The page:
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Monday, 27 June 2016

Labour's struggle with Corbyn's mandate is a reminder of the limits on any democratic process

Jeremy Corbyn was elected with a massive mandate in a full vote of Labour members last year.

Yet Labour members last Autumn could only pass a qualified verdict on who should lead their party - qualified because Corbyn was only one of four names on the ballot paper.

They voted for who they believed to be the best option on the paper.

Furthermore a vote is based on the facts known at the time. Yet it's not until someone takes up the reigns that we find out how well they can drive; that we find out the full facts about their ability to lead.

If it should transpire, as seems to be the case, that Corbyn is not functioning well as a leader then this new information is a material change in circumstances that may warrant a further leadership election.

The claim that to oust Jeremy would be an undemocratic move by Labour MPs is blinkered, especially if new candidates not on the paper last August step forwards.

Extending this to the situation regarding a possible second EU referendum, there is no basis to claim any material change since last Thursday.

The electorate was warned about most of what we're seeing now as the fallout continues, and the fact a majority of voters chose to dismiss these warnings is a simple failure of the Remain team to articulate how deeply the EU relationship is woven into our economy, our society and the stability of the union of the United Kingdom.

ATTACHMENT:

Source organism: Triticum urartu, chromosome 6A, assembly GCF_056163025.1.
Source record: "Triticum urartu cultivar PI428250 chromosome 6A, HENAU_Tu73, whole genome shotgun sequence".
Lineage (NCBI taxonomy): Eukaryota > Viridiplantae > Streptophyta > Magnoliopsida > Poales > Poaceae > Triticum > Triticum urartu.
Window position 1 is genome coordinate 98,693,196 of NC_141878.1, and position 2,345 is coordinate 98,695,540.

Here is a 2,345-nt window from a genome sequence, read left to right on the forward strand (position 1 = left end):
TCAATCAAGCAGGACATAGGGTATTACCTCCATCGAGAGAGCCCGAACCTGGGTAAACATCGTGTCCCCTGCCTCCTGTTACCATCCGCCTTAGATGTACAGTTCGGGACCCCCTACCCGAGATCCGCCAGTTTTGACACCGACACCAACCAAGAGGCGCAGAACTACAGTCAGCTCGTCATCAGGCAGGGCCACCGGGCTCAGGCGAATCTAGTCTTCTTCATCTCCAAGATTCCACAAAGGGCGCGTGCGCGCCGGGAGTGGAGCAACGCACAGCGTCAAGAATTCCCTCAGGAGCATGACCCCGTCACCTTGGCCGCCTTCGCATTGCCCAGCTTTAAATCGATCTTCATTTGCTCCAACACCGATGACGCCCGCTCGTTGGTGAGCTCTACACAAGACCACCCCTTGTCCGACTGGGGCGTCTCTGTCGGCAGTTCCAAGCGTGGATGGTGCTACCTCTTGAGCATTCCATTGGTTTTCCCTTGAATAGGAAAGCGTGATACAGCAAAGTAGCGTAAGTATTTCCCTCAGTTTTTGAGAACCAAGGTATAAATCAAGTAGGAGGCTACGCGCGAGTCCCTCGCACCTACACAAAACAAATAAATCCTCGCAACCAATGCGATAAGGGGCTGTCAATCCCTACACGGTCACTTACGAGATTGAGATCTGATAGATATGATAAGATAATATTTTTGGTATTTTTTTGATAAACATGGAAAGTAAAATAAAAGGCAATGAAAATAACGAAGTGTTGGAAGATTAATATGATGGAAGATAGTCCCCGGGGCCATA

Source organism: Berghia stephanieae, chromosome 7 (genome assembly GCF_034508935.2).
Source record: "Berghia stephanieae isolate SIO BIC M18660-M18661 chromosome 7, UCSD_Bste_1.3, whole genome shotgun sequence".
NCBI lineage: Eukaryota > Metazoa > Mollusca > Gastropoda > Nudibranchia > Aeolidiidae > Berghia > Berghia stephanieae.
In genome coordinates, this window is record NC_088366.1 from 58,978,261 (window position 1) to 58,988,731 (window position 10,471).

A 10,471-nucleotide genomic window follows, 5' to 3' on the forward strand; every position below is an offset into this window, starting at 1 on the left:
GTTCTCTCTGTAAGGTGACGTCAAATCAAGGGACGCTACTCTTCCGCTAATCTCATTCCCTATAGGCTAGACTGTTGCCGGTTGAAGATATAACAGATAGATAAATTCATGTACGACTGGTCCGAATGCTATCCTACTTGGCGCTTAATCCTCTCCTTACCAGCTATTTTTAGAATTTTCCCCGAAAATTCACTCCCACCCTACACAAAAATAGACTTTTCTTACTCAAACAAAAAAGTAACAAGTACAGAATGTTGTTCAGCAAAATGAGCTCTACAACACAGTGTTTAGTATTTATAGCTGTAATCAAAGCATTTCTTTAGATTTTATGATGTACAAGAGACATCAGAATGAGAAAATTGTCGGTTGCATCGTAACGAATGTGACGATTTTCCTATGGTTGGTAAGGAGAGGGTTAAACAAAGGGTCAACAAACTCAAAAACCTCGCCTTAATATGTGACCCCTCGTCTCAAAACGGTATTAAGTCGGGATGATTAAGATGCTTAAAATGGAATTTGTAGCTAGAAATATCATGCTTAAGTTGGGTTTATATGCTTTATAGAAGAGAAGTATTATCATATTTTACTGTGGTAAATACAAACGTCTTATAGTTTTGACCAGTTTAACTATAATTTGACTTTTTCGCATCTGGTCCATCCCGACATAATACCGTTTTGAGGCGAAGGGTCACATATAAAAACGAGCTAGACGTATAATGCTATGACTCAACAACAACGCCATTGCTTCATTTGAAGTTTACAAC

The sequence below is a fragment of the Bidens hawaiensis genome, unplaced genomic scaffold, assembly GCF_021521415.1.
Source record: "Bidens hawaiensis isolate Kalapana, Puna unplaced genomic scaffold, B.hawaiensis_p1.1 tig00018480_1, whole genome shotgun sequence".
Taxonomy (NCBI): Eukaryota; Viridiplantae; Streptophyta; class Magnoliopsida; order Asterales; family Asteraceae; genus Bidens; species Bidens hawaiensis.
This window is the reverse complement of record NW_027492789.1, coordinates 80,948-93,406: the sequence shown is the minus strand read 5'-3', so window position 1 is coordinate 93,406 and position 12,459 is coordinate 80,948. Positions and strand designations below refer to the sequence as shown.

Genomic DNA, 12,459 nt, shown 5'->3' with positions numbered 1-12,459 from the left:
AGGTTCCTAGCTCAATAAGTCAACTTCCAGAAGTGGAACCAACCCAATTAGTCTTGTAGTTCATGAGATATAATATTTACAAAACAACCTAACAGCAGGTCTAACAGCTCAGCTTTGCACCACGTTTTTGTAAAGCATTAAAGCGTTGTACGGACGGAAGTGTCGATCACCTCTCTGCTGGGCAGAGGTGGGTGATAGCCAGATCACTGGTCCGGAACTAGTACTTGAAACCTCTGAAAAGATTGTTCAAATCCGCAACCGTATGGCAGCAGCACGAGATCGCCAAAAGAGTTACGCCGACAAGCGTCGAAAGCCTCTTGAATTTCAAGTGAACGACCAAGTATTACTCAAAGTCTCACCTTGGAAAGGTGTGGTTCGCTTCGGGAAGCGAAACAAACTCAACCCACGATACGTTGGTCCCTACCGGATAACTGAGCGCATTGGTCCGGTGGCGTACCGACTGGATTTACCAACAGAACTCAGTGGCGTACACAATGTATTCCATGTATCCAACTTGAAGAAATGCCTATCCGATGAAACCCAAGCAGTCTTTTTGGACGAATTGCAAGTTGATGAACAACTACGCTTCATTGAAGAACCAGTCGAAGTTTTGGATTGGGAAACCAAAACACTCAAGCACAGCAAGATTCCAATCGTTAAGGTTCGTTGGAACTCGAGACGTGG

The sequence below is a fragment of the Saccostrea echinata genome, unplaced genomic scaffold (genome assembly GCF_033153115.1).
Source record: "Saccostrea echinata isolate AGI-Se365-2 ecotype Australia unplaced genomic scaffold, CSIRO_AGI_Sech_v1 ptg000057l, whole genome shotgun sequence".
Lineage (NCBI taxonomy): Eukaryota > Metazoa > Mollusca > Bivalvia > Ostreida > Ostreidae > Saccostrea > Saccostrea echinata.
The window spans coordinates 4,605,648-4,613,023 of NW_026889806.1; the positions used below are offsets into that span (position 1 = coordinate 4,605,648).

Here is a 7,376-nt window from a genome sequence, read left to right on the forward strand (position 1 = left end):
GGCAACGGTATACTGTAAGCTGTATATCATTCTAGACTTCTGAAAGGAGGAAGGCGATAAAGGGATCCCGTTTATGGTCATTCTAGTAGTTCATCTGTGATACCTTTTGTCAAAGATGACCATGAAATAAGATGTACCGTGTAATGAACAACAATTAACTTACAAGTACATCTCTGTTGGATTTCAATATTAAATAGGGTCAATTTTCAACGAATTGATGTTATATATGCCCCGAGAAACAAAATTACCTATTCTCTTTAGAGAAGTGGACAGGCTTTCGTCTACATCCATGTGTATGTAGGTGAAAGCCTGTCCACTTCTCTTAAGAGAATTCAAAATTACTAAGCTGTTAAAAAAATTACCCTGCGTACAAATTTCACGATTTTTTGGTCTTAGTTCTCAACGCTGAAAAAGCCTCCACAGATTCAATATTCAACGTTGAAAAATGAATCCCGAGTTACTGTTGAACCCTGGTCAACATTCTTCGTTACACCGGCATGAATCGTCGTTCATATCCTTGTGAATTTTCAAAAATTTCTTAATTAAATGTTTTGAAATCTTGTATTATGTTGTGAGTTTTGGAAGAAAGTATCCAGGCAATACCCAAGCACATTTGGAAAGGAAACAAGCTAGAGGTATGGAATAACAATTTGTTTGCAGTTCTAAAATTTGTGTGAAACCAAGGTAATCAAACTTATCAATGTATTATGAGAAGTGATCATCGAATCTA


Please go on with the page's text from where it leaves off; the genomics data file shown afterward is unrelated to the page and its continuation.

Remain ran a weak campaign, and lost.

However...  Should Team Brexit now struggle to implement what they promised - a prosperous UK outside the EU - then that surely is a valid democratic reason to return to the population with a second referendum.

It's not a "best of three"; this scenario, where the Leave team fail to deliver on their promises, would represent a failure of leadership.

It would also represent a material change in outlook for the country because, by then, it wouldn't be Project Fear saying this can't be done; it would be their own campaign team admitting that some of the promises made were not actually achievable.

Whilst consequences of Brexit were easy for some to foresee it was a highly subjective assessment that 51.9% of the country didn't share at the time.

Quite simply the consequences were impossible to forecast with accuracy, but once they are firmly established it would be entirely democratic at this point to go back to the people and ask them, "are you sure this is what you want?"

@JamesFirth

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